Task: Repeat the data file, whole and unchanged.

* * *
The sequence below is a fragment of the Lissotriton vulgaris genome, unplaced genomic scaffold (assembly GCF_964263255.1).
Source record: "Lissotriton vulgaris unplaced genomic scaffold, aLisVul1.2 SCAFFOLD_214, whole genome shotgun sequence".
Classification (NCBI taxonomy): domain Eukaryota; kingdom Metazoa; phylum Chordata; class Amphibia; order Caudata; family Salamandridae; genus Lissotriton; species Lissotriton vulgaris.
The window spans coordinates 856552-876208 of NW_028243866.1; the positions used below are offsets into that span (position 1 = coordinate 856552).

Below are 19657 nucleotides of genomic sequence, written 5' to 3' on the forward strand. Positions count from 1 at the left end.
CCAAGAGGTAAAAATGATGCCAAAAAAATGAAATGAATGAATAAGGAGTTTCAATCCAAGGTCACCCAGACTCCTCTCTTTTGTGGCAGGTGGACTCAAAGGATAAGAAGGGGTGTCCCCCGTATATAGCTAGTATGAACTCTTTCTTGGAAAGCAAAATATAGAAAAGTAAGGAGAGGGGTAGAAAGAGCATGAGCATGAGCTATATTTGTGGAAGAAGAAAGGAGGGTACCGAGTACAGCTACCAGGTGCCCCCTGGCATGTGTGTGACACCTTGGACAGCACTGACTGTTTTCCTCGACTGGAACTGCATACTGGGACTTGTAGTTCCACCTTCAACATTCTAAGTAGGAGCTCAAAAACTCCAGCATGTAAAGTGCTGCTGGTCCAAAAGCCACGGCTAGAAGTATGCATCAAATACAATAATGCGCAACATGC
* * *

The sequence below is a fragment of the Lissotriton vulgaris genome, unplaced genomic scaffold (assembly GCF_964263255.1).
Source record: "Lissotriton vulgaris unplaced genomic scaffold, aLisVul1.2 SCAFFOLD_214, whole genome shotgun sequence".
Classification (NCBI taxonomy): domain Eukaryota; kingdom Metazoa; phylum Chordata; class Amphibia; order Caudata; family Salamandridae; genus Lissotriton; species Lissotriton vulgaris.
The window spans coordinates 856552-876208 of NW_028243866.1; the positions used below are offsets into that span (position 1 = coordinate 856552).

Below are 19657 nucleotides of genomic sequence, written 5' to 3' on the forward strand. Positions count from 1 at the left end.
CCAAGAGGTAAAAATGATGCCAAAAAAATGAAATGAATGAATAAGGAGTTTCAATCCAAGGTCACCCAGACTCCTCTCTTTTGTGGCAGGTGGACTCAAAGGATAAGAAGGGGTGTCCCCCGTATATAGCTAGTATGAACTCTTTCTTGGAAAGCAAAATATAGAAAAGTAAGGAGAGGGGTAGAAAGAGCATGAGCATGAGCTATATTTGTGGAAGAAGAAAGGAGGGTACCGAGTACAGCTACCAGGTGCCCCCTGGCATGTGTGTGACACCTTGGACAGCACTGACTGTTTTCCTCGACTGGAACTGCATACTGGGACTTGTAGTTCCACCTTCAACATTCTAAGTAGGAGCTCAAAAACTCCAGCATGTAAAGTGCTGCTGGTCCAAAAGCCACGGCTAGAAGTATGCATCAAATACAATAATGCGCAACATGC